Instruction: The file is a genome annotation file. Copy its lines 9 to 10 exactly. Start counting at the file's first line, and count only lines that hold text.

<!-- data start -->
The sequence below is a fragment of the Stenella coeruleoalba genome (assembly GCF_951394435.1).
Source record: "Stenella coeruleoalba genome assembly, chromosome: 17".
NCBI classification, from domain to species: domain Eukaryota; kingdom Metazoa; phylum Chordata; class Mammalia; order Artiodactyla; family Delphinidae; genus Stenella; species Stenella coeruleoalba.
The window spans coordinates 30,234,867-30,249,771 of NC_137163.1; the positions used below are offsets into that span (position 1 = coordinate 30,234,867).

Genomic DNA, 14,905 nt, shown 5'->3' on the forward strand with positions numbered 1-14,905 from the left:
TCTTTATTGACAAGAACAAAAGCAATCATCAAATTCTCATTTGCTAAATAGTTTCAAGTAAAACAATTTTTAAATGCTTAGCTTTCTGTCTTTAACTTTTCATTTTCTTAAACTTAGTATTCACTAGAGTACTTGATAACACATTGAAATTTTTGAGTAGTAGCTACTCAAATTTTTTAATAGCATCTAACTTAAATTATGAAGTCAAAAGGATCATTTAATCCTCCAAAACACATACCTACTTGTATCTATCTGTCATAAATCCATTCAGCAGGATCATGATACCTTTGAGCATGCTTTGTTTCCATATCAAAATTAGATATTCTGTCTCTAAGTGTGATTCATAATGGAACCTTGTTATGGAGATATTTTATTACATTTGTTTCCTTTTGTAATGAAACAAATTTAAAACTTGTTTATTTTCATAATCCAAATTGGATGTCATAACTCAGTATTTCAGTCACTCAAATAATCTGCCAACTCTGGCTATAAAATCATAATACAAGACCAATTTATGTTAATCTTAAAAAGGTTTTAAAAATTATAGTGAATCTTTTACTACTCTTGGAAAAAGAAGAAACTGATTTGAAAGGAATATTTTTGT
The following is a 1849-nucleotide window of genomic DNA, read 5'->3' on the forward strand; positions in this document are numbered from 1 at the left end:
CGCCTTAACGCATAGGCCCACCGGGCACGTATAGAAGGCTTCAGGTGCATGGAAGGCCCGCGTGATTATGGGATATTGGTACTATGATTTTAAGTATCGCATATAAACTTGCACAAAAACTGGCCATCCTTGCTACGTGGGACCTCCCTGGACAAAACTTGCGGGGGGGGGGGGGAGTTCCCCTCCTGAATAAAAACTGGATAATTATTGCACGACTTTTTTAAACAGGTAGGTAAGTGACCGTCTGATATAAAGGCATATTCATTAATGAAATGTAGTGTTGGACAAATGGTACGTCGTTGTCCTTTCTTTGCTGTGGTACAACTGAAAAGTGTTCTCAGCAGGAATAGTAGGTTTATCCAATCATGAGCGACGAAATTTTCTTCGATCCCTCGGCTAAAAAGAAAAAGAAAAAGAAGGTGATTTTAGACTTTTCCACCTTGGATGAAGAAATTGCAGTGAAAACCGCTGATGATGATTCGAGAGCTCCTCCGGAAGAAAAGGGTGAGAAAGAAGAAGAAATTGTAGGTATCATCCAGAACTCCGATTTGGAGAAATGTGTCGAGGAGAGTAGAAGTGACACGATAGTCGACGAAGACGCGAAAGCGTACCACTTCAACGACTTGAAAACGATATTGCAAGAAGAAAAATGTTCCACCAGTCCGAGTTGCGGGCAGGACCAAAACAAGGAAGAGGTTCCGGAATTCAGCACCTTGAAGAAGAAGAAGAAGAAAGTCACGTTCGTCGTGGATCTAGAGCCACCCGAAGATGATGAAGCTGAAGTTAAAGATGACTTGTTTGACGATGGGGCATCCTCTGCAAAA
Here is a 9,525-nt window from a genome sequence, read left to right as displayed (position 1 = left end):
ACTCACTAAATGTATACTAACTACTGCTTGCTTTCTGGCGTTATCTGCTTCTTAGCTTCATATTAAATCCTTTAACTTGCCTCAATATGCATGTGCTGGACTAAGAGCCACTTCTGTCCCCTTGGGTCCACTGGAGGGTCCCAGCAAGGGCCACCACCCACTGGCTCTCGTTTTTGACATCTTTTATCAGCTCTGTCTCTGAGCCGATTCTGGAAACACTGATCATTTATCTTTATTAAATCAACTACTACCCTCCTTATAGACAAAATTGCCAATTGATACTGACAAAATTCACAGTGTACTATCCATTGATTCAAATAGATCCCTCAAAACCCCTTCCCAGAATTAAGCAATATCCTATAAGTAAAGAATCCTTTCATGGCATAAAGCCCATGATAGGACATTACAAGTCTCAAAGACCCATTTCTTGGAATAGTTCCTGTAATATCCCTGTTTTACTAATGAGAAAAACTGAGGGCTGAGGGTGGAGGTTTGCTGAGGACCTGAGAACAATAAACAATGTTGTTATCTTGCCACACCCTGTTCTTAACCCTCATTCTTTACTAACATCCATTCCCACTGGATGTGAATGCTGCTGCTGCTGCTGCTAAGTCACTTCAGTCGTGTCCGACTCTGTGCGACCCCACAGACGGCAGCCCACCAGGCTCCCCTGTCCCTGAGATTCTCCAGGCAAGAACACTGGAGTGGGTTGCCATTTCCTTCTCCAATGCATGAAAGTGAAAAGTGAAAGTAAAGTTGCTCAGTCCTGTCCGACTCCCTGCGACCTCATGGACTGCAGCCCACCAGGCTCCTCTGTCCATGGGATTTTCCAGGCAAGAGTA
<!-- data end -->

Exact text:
Here is a 9,525-nt window from a genome sequence, read left to right as displayed (position 1 = left end):
ACTCACTAAATGTATACTAACTACTGCTTGCTTTCTGGCGTTATCTGCTTCTTAGCTTCATATTAAATCCTTTAACTTGCCTCAATATGCATGTGCTGGACTAAGAGCCACTTCTGTCCCCTTGGGTCCACTGGAGGGTCCCAGCAAGGGCCACCACCCACTGGCTCTCGTTTTTGACATCTTTTATCAGCTCTGTCTCTGAGCCGATTCTGGAAACACTGATCATTTATCTTTATTAAATCAACTACTACCCTCCTTATAGACAAAATTGCCAATTGATACTGACAAAATTCACAGTGTACTATCCATTGATTCAAATAGATCCCTCAAAACCCCTTCCCAGAATTAAGCAATATCCTATAAGTAAAGAATCCTTTCATGGCATAAAGCCCATGATAGGACATTACAAGTCTCAAAGACCCATTTCTTGGAATAGTTCCTGTAATATCCCTGTTTTACTAATGAGAAAAACTGAGGGCTGAGGGTGGAGGTTTGCTGAGGACCTGAGAACAATAAACAATGTTGTTATCTTGCCACACCCTGTTCTTAACCCTCATTCTTTACTAACATCCATTCCCACTGGATGTGAATGCTGCTGCTGCTGCTGCTAAGTCACTTCAGTCGTGTCCGACTCTGTGCGACCCCACAGACGGCAGCCCACCAGGCTCCCCTGTCCCTGAGATTCTCCAGGCAAGAACACTGGAGTGGGTTGCCATTTCCTTCTCCAATGCATGAAAGTGAAAAGTGAAAGTAAAGTTGCTCAGTCCTGTCCGACTCCCTGCGACCTCATGGACTGCAGCCCACCAGGCTCCTCTGTCCATGGGATTTTCCAGGCAAGAGTA